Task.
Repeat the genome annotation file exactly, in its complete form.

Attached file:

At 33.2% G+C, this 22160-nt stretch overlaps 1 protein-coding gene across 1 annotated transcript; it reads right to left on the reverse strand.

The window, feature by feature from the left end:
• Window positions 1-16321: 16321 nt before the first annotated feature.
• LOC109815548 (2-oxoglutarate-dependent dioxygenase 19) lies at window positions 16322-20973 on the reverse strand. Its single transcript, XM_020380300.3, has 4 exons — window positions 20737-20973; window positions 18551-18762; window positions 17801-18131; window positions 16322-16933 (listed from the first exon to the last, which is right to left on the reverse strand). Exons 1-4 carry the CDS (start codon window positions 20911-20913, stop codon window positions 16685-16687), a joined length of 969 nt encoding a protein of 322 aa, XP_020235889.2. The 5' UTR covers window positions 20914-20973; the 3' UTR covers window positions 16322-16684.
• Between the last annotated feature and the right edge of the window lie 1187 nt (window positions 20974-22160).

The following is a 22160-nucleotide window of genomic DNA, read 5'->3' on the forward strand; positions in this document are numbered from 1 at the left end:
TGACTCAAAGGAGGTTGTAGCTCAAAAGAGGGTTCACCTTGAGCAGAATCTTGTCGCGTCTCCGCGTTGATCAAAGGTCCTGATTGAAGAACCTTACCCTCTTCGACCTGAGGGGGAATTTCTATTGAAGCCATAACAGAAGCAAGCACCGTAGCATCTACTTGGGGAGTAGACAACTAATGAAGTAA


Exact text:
At 33.2% G+C, this 22160-nt stretch overlaps 1 protein-coding gene across 1 annotated transcript; it reads right to left on the reverse strand.

The window, feature by feature from the left end:
• Window positions 1-16321: 16321 nt before the first annotated feature.
• LOC109815548 (2-oxoglutarate-dependent dioxygenase 19) lies at window positions 16322-20973 on the reverse strand. Its single transcript, XM_020380300.3, has 4 exons — window positions 20737-20973; window positions 18551-18762; window positions 17801-18131; window positions 16322-16933 (listed from the first exon to the last, which is right to left on the reverse strand). Exons 1-4 carry the CDS (start codon window positions 20911-20913, stop codon window positions 16685-16687), a joined length of 969 nt encoding a protein of 322 aa, XP_020235889.2. The 5' UTR covers window positions 20914-20973; the 3' UTR covers window positions 16322-16684.
• Between the last annotated feature and the right edge of the window lie 1187 nt (window positions 20974-22160).

The following is a 22160-nucleotide window of genomic DNA, read 5'->3' on the forward strand; positions in this document are numbered from 1 at the left end:
TGACTCAAAGGAGGTTGTAGCTCAAAAGAGGGTTCACCTTGAGCAGAATCTTGTCGCGTCTCCGCGTTGATCAAAGGTCCTGATTGAAGAACCTTACCCTCTTCGACCTGAGGGGGAATTTCTATTGAAGCCATAACAGAAGCAAGCACCGTAGCATCTACTTGGGGAGTAGACAACTAATGAAGTAA